For years, I’ve subsisted on a carb-heavy diet skewed toward wraps, rolls and bread. In attempting to rein in my waistline, I found popiah to be generally regarded as a healthier choice. So to see if ‘healthier’ could really deliver on taste, I made for Old Long House Popiah, one of the oldest popiah spots around.
Proudly displayed on their stallfront are numerous accolades and snippets of past media coverage. A sign detailing their start in 1930 mentions selling kueh pie tee as well, but reviews in recent years seem to have omitted this. Instead, it seems Bao Bao Popiah, run by the original owner’s daughter, has carried forward the legacy of selling both popiah and kueh pie tee.
The preparation process looked rather fun despite the simplicity of the dish. A spread of sweet sauce and garlic paste forms the base on top of 2 overlapping popiah skins before the rest of the ingredients are piled on top.
I was prepared to scarf down the popiah like a burrito, but they were cut before I could say a word.
What I tried at Old Long House Popiah
Their simple menu of just Popiah left me wanting more customisation beyond just adding chilli. Regardless, each girthy piece is S$2. I don’t remember the last time I’ve had a proper Hokkien popiah, and I was definitely not prepared for those proportions.
Unlike dim sum spring rolls, the skin is significantly softer and doesn’t take much jaw action to reach the fillings. The first textures that presented themselves were from moderately solid strips of turnip and carrots that quickly became tender with each bite. I could tell that even without the sauces, the veggies alone carried a noticeable tinge of sweetness – enough to carry through each mouthful of popiah.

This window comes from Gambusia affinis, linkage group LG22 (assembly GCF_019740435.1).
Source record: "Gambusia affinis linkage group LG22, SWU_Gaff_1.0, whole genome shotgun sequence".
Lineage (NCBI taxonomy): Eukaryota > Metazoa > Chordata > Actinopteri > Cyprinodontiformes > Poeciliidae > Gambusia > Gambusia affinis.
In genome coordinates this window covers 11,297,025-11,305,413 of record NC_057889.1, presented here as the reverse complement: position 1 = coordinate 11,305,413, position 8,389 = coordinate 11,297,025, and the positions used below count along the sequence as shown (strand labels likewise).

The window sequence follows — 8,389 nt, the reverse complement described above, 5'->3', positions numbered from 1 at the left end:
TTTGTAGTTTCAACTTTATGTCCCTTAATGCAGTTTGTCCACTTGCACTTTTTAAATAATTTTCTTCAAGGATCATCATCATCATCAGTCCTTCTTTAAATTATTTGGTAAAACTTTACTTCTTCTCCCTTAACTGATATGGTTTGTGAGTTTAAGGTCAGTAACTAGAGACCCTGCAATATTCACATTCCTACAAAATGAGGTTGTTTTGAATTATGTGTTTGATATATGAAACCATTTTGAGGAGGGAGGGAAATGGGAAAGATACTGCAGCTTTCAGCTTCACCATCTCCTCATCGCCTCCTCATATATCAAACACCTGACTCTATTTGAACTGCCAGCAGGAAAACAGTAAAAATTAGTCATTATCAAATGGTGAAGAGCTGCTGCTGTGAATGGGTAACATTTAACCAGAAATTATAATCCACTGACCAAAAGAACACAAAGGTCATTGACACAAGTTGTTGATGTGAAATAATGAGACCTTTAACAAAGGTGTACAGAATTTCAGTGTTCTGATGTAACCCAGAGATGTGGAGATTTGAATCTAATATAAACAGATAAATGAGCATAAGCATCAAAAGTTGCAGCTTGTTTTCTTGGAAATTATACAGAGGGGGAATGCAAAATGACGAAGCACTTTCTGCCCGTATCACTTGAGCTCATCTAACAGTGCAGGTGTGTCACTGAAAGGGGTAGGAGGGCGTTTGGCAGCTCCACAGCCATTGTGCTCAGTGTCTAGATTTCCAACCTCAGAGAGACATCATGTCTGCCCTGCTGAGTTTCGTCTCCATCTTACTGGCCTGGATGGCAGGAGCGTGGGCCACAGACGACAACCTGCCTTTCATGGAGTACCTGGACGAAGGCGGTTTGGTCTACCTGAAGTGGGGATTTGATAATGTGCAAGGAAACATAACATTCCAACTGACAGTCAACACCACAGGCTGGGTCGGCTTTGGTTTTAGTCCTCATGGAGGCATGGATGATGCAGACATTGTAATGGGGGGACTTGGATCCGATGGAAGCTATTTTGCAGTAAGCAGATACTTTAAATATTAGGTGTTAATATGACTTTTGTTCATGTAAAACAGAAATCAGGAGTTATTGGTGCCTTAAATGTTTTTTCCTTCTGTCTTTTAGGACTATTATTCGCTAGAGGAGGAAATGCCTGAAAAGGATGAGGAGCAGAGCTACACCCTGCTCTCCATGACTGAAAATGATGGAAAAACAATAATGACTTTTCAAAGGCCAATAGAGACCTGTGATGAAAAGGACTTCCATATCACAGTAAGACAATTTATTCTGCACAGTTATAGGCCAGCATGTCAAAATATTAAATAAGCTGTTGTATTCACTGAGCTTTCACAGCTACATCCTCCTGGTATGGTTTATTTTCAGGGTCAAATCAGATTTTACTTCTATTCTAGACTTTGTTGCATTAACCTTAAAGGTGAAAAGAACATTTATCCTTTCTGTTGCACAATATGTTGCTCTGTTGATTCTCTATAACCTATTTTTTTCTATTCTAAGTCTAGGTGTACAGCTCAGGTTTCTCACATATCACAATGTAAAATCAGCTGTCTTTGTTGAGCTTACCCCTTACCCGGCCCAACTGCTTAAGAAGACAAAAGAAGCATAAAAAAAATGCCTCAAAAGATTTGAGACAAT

Imitation crab was very clearly used in the fillings but it was next to impossible to discern underneath the occasional crunch.
Interestingly, the stall owner mentioned that they use flatfish instead of pork lard and peanuts to achieve the unmistakable crunch. I found these brown bits to have just the right amount of savoury character whenever there was distance between the sauces. Incorporating the flatfish in the recipe is among the reasons they declare their popiah ‘healthy’, apart from ‘NO MSG, NO artificial flavourings, NO preservatives’.
One of the best parts of eating rolls of whatever kind is the leftover filling that survives. Have enough pile up on the plate and shovel them where they belong.
The popiah‘s size certainly makes up for the cost, but even eating most of my friend’s share of popiah wasn’t enough to sate my appetite. The chilli’s presence was negligible and might have actually compounded the popiah’s sweetness. Similarly, the egg parts used in the fillings weren’t pronounced enough to stand out, but I’m sure they contributed to the overall mouthfeel. For a substantial meal with daily nutritional requirements in mind, you’ll need to seek more complete protein elsewhere.
This search for a healthier alternative seems to have borne fruit. I didn’t feel disgusted at myself after finishing almost 2 whole popiah. Maybe I’ll gun for 4 next time.
Expected Damage: S$2 – S$4 per pax
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